Skip navigation
Sign up to follow your favorites on all your devices.
Sign up

WNBA to begin full-time charter flights this season, commissioner says


NEW YORK, NEW YORK - SEPTEMBER 07: A WNBA in mid flight during the shoot around prior to the game between the New York Liberty and the Los Angeles Sparks at the Barclays Center on September 07, 2023 in the Brooklyn borough of New York City. NOTE TO USER: User expressly acknowledges and agrees that, by downloading and or using this photograph, User is consenting to the terms and conditions of the Getty Images License Agreement. (Photo by Bruce Bennett/Getty Images)

Bruce Bennett/Getty Images

The WNBA plans to commit $50 million over the next two years to provide full-time charter flight service for its teams during the season, the league’s commissioner announced in a move that addresses years of player safety concerns.

“We intend to fund a full-time charter for this season,” commissioner Cathy Engelbert said in a meeting with sports editors.

She said the league will launch the program “as soon as we can get planes in places.”

Engelbert said the program will cost the league around $25 million per year for the next two seasons.

The WNBA already had announced at its draft last month plans to once again pay for charter flights for the entire playoffs as well as for back-to-back games during the upcoming season that require air travel.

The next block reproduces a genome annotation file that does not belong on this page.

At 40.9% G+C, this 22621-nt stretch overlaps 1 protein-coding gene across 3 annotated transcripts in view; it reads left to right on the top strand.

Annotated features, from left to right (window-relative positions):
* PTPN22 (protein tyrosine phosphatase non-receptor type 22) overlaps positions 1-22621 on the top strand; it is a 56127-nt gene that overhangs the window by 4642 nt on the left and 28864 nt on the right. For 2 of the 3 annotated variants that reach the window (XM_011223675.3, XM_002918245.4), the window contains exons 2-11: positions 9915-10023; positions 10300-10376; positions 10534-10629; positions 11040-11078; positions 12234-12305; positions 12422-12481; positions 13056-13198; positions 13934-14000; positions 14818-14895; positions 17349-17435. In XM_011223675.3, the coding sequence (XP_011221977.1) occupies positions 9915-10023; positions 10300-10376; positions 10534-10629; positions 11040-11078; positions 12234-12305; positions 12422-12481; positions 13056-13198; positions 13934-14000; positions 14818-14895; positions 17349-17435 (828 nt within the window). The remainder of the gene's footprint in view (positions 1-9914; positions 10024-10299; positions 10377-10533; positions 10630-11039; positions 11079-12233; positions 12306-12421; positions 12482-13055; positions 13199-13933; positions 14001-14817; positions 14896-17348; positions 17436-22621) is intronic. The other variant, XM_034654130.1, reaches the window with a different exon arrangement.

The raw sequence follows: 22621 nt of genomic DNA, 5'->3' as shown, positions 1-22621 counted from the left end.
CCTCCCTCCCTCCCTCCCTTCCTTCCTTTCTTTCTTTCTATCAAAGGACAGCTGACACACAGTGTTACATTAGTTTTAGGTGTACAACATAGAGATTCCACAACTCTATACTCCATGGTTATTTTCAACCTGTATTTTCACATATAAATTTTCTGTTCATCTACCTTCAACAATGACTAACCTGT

The league’s schedule features more back-to-back sets this season with the WNBA taking a long break for the Olympics in late July and early August. The league spent $4 million on charters in 2023.

Engelbert said before the WNBA draft that the league needs to be in the right financial position to charter planes.

The WNBA is attracting more attention than ever thanks to rookies like Caitlin Clark, who helped the NCAA reach its best viewership in history for women’s basketball, with nearly 19 million fans watching the title game, along with Angel Reese who went to the Met Gala on and Cameron Brink.

Clark attracted attention walking through the airport with her new Indiana Fever teammates for a preseason game with the Dallas Wings last week. That exhibition sold out with fans lined up eager to get inside.

WNBA teams also have been moving games against Clark and Indiana to bigger arenas because of increased demand.

Minnesota Lynx forward Napheesa Collier said flying via charter planes is a safety issue as the names, stars and fans grow. She noted video showing Clark having bodyguards surrounding her at the airport and trying to protect Brittney Griner last year while traveling.

“All these players and these faces are becoming so popular that it really is about that as much as it as about recovery,” Collier said.

Flights have been an issue for the WNBA that only increased last year with the league working with Griner and the Phoenix Mercury. They had to go commercial air, and the All-Star center who had been detained in Russia for nearly 10 months was harassed by what the WNBA called a “provocateur.”

The league hadn’t allowed teams to use charter flights except for when they have back-to-back games.

That forced players like Breanna Stewart, the 6-foot-4 forward for the New York Liberty, to squeeze past fellow travelers on commercial flights to fit into her assigned window seat. WNBA players also had to not only retrieve their own luggage but endure travel days that could stretch 13 hours with delays.